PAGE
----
At the beginning of the week, my team and I experienced a traumatic passing of an infant that cut down deep within me but changed my life forever. Bear with me as I try to vividly re-tell the story. On Monday, we had the opportunity to visit a home for dying and abandoned babies. When I first heard of this home, I was so excited and I couldn’t wait to go and hold, feed, and bathe babies, but I did not fully understand the heart-wrenching sights that I was about to see. When we arrived and I stepped foot into this home, my heart immediately dropped and I fought tears like never before. Wiping my face with the sleeve of my arm, I made my way down the stairs and before me were rows and rows of cribs filled with sick and dying infants. I cannot express to you in words how many there were; row after row and room after room. As I looked, these infants didn’t even seem to have an identity; their bed was labeled with a number. As I tried to process this scene, my mind began to think, “Are theses infants just a number here?? Is this real??” Inside, my heart was screaming as I looked at each infant. Even though they couldn’t’ understand, I told them, you matter. You are not just a number to Christ. He cares for you. He knew you even before you were formed in your mother’s womb. He loves you so much. This pain will end soon. Hold on little one. I was angry and I couldn’t believe my eyes. I walked through the row of cribs and touched each tiny little hand that reached out for me, starving for love, and begging me to pick them up. I immediately scooped up a sweet baby girl and as soon as she was in my arms, she stopped crying and her head laid on my chest. Again, I fought tears. I looked at her face to find that she had a severe eye infection. It was oozing and she looked as if she was in a lot of pain. She felt warm to touch and I’m sure was suffering from an infection that her little body couldn’t fight. In my mind, I began to think back to my hospital at home and the place where I would work. If I were to hold an infant like this in the states I would be gowned, gloved, and with a facemask on for protection from any type of disease, but with this little girl in my arms, I didn’t care. I stroked her head as she laid on my chest. I went to the side room and prayed over her as two of my other teammates gathered around with their sweet infants. Tears fell. My heart was broken and I couldn’t understand. Time passed and I held this little girl, trying to get every spoonful of food I could down here; her belly was huge (protein deficiency) but her arms and legs were so skinny; she was greatly malnourished. It was time for their nap around noon and as I placed her back in her crib, she cried and cried. I picked her back up and she stopped, as peaceful as she could be as long as she was in the warmth of my arms. I had to put her down, telling myself that I could get her again after her nap. We left the room and let the children sleep while we visited another orphanage for a few hours.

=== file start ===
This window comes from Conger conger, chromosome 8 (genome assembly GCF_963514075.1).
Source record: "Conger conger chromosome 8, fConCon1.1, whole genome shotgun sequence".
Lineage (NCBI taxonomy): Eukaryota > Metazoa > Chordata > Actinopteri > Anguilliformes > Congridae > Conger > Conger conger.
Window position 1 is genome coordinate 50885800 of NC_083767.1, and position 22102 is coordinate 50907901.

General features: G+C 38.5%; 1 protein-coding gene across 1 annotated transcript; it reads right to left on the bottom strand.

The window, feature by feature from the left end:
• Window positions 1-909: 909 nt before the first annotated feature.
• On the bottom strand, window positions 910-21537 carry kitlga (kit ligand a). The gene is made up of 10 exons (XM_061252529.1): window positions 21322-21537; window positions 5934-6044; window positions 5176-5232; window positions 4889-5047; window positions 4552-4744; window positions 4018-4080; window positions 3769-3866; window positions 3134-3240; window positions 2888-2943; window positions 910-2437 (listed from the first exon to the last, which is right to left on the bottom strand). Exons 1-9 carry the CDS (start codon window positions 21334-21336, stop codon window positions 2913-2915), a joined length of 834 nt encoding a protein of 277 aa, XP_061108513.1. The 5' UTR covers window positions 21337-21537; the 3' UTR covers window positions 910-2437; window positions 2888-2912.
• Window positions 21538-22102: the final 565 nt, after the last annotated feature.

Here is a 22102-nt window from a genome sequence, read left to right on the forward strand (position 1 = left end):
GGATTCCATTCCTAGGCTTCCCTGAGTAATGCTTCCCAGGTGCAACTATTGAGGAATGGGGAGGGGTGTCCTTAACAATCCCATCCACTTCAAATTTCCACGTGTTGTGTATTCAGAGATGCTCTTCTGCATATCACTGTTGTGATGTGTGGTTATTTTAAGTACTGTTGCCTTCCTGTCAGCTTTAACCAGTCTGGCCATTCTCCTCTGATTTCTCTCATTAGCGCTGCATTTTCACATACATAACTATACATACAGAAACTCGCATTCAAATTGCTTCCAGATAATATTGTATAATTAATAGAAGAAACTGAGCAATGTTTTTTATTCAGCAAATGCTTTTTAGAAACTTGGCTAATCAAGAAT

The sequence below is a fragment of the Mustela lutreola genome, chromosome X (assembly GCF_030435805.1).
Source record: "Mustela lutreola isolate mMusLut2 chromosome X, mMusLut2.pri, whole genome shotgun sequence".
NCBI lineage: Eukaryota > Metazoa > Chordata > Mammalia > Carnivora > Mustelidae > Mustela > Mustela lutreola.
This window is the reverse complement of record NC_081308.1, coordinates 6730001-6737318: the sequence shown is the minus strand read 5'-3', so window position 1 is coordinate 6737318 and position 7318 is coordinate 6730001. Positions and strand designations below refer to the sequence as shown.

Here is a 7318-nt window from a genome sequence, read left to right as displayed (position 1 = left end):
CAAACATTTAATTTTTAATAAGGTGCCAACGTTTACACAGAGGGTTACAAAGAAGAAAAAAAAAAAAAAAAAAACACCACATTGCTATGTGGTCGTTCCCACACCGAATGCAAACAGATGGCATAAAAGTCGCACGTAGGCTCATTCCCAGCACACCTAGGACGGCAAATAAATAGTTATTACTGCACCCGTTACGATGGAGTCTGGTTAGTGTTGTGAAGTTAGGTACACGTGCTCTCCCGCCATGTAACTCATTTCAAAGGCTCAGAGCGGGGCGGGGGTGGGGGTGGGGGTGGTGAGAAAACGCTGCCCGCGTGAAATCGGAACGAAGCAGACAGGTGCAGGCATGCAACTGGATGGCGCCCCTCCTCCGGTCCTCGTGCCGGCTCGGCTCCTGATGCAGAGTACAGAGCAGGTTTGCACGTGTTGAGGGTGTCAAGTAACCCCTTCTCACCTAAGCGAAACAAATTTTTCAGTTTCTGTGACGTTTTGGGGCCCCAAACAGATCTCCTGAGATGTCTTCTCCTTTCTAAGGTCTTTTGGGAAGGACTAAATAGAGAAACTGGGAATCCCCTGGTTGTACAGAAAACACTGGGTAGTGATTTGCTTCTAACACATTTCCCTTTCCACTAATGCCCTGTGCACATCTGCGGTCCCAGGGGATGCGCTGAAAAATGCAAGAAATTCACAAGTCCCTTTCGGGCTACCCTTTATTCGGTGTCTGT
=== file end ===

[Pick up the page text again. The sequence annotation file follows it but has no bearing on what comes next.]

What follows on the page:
Continue reading

Team Haiti Update: Coping with Loss

17 May

I wanted to take a moment to write a quick update to all of you. The past couple of days have been rather emotional offering some extreme highs to extreme lows. Yesterday we were at home for sick and dying children. The scene was terrible: cribs of babies everywhere, most of them crying to get your attention because they just wanted to be held. Several of the babies had visible illnesses or deformities that were just heart-wrenching. We grabbed as many babies as we could handle out of the cribs and just spent hours loving on these kids and helping to feed during meal times. Some of the babies were 18 months or 2 years old but you would never guess it; they appeared to be just weeks old because the diseases had taken its toll on their bodies.

At the end of the day there a baby got really sick and one of the girls who happens to be a recent nursing graduate noticed that the baby was not breathing well and that the mother was next to her crying. Confused as to what was going on, she tried to figure out the situation to see if the workers responded to this scene. After a while she stepped in and took a look at the baby. She was clearly sick and not getting enough oxygen. Another girl and I were called in to help. Stepping into this surreal situation, we tried to do what we could. We had little to no medicine to work with and inefficient supplies. The baby stopped responding to any stimuli, so we started doing CPR after we lost a pulse and the baby stopped breathing. Continue reading

Daddy, Am I captivating?

30 Apr

Blog post by Lori K., Team Moldova 2011

When little girls are small they dress up in there prettiest dresses, twirl around in front of their fathers, wanting to know, “Daddy, am I lovely? Am I captivating?” Studies have been done showing that women who had a caring relationship with their fathers during childhood suffer less depression, have fewer eating disorders, and have a better self-image. These crucial questions little girls ask are primarily answered by their fathers. The reason why I feel it is important to share this with you is because not having my questions answered has brought me to where I am now.
Continue reading

Delta College student raises funds for Uganda Journey

27 Apr

Delta College student Jessica Duncan, of Cedarville, is raising money to go on a mission trip to Uganda this summer with a group of people from across the country. Photo by Alicia Dale, The Bay City Times

Article from mLive.com

FRANKENLUST TWP. — Faith hasn’t always been easy for Jessica Duncan.

The religious beliefs of the 19-year-old Delta College student have been challenged by unfortunate circumstances in recent years.

“I’ve experienced a lot of deaths in my family,” said Duncan, a member of the Evangelical Lutheran Church in America who attends St. Paul Lutheran Church in Frankenlust Township during the school year.

“I’ve lost a lot of people, and it made me question my faith. I really questioned God.”

Duncan, a sophomore studying to become a nurse, has lost two grandfathers and an aunt in the past four years.

But out of tragedy was born an opportunity to revitalize her faith….

Continue Reading Article at mLive.com